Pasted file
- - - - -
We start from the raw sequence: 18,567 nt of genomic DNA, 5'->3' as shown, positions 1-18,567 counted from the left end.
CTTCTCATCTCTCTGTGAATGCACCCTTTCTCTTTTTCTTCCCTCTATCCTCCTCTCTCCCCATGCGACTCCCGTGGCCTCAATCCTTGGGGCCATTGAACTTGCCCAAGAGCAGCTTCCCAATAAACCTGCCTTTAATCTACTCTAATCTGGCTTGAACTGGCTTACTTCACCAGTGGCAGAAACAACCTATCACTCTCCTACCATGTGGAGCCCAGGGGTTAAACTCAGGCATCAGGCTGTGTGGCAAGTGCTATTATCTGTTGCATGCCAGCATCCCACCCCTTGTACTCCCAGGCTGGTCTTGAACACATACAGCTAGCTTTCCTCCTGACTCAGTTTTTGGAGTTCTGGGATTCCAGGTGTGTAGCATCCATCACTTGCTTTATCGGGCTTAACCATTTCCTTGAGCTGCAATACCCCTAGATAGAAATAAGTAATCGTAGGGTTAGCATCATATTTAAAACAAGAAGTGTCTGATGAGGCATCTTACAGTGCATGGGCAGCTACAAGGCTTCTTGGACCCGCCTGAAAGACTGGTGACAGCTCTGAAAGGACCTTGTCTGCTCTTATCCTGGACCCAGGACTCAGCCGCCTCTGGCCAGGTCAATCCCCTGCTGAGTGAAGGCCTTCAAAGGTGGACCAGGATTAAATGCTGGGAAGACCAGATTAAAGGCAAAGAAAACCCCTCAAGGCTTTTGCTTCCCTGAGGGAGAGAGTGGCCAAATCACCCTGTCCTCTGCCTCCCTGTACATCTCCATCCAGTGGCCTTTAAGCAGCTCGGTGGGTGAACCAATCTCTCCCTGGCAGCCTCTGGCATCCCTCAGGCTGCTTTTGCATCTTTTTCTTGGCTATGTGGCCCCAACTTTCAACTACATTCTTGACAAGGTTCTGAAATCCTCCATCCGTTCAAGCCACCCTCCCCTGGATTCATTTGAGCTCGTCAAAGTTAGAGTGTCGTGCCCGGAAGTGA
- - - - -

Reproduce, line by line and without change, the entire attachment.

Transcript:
We start from the raw sequence: 18,567 nt of genomic DNA, 5'->3' as shown, positions 1-18,567 counted from the left end.
CTTCTCATCTCTCTGTGAATGCACCCTTTCTCTTTTTCTTCCCTCTATCCTCCTCTCTCCCCATGCGACTCCCGTGGCCTCAATCCTTGGGGCCATTGAACTTGCCCAAGAGCAGCTTCCCAATAAACCTGCCTTTAATCTACTCTAATCTGGCTTGAACTGGCTTACTTCACCAGTGGCAGAAACAACCTATCACTCTCCTACCATGTGGAGCCCAGGGGTTAAACTCAGGCATCAGGCTGTGTGGCAAGTGCTATTATCTGTTGCATGCCAGCATCCCACCCCTTGTACTCCCAGGCTGGTCTTGAACACATACAGCTAGCTTTCCTCCTGACTCAGTTTTTGGAGTTCTGGGATTCCAGGTGTGTAGCATCCATCACTTGCTTTATCGGGCTTAACCATTTCCTTGAGCTGCAATACCCCTAGATAGAAATAAGTAATCGTAGGGTTAGCATCATATTTAAAACAAGAAGTGTCTGATGAGGCATCTTACAGTGCATGGGCAGCTACAAGGCTTCTTGGACCCGCCTGAAAGACTGGTGACAGCTCTGAAAGGACCTTGTCTGCTCTTATCCTGGACCCAGGACTCAGCCGCCTCTGGCCAGGTCAATCCCCTGCTGAGTGAAGGCCTTCAAAGGTGGACCAGGATTAAATGCTGGGAAGACCAGATTAAAGGCAAAGAAAACCCCTCAAGGCTTTTGCTTCCCTGAGGGAGAGAGTGGCCAAATCACCCTGTCCTCTGCCTCCCTGTACATCTCCATCCAGTGGCCTTTAAGCAGCTCGGTGGGTGAACCAATCTCTCCCTGGCAGCCTCTGGCATCCCTCAGGCTGCTTTTGCATCTTTTTCTTGGCTATGTGGCCCCAACTTTCAACTACATTCTTGACAAGGTTCTGAAATCCTCCATCCGTTCAAGCCACCCTCCCCTGGATTCATTTGAGCTCGTCAAAGTTAGAGTGTCGTGCCCGGAAGTGA